Schroeder, A., & Kotlarsky, J. (2015). Digital resources and their role in advanced service provision: A VRIN analysis.

Schulz-Müllensiefen, F., & Stöckmann, A. (2016). Uniqlo: A Case Study on Creating Market Share with Affordable and Timeless Designs. In Multinational Management (pp. 221-236). Springer, Cham.

Seliani, A., & Pratomo, L. A. (2019). Antecedents of Brand Equity. Manajemen Bisnis, 9(2), 144-157.

Statista Research Department. (2021, July 20). UNIQLO: Brand value worldwide 2016-2021. Statista. Retrieved from

Taneja, S., Pryor, M. G., & Hayek, M. (2016). Leaping innovation barriers to small business longevity. Journal of Business Strategy.

Thacker, S. (2020, February 7). Uniqlo wants to make India its top market. Retrieved from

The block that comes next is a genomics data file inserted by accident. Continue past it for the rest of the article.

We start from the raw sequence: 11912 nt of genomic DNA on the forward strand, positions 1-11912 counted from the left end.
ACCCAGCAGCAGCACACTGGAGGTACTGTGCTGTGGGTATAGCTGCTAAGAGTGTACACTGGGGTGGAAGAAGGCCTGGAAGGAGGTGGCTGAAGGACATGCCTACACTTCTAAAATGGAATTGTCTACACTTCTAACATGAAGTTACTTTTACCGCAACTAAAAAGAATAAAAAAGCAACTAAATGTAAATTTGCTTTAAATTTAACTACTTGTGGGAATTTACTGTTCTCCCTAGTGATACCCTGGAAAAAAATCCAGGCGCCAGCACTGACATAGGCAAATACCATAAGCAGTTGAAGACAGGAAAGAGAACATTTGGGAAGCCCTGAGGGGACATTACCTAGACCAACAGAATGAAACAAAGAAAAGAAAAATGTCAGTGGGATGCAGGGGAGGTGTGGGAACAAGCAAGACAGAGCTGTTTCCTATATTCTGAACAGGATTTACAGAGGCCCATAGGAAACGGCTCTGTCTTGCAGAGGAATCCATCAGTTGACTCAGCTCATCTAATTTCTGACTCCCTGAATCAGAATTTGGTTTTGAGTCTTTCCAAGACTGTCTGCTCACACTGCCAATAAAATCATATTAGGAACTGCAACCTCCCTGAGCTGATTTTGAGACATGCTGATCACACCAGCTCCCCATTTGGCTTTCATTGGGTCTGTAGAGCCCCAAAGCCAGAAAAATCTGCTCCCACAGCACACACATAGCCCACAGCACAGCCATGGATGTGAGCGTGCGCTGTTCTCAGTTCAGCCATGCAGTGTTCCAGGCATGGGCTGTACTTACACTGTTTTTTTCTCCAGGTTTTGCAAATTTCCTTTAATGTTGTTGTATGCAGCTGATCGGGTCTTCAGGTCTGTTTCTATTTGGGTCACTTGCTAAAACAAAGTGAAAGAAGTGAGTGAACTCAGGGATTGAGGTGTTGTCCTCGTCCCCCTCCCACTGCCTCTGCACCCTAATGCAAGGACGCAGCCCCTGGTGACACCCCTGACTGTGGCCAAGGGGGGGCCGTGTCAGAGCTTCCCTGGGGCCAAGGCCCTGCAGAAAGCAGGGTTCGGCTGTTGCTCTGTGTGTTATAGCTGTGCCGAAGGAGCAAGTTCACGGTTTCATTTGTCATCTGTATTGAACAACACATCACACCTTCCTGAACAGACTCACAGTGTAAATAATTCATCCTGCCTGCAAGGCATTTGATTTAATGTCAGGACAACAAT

Trigeorgis, L., & Reuer, J. J. (2017). Real options theory in strategic management. Strategic management journal, 38(1), 42-63. (n.d). Uniqlo UK. Women’s, Men’s, and Kids’ Clothing and Accessories.

Villar, C., Dasí, À., & Botella-Andreu, A. (2018). Subsidiary-specific advantages for inter-regional expansion: The role of intermediate units. International Business Review, 27(2), 328-338.


Don't have time to write this essay on your own?
Use our essay writing service and save your time. We guarantee high quality, on-time delivery and 100% confidentiality. All our papers are written from scratch according to your instructions and are plagiarism free.
Place an order

Cite This Work

To export a reference to this article please select a referencing style below:

Copy to clipboard
Copy to clipboard
Copy to clipboard
Copy to clipboard
Copy to clipboard
Copy to clipboard
Copy to clipboard
Copy to clipboard
Need a plagiarism free essay written by an educator?
Order it today

Popular Essay Topics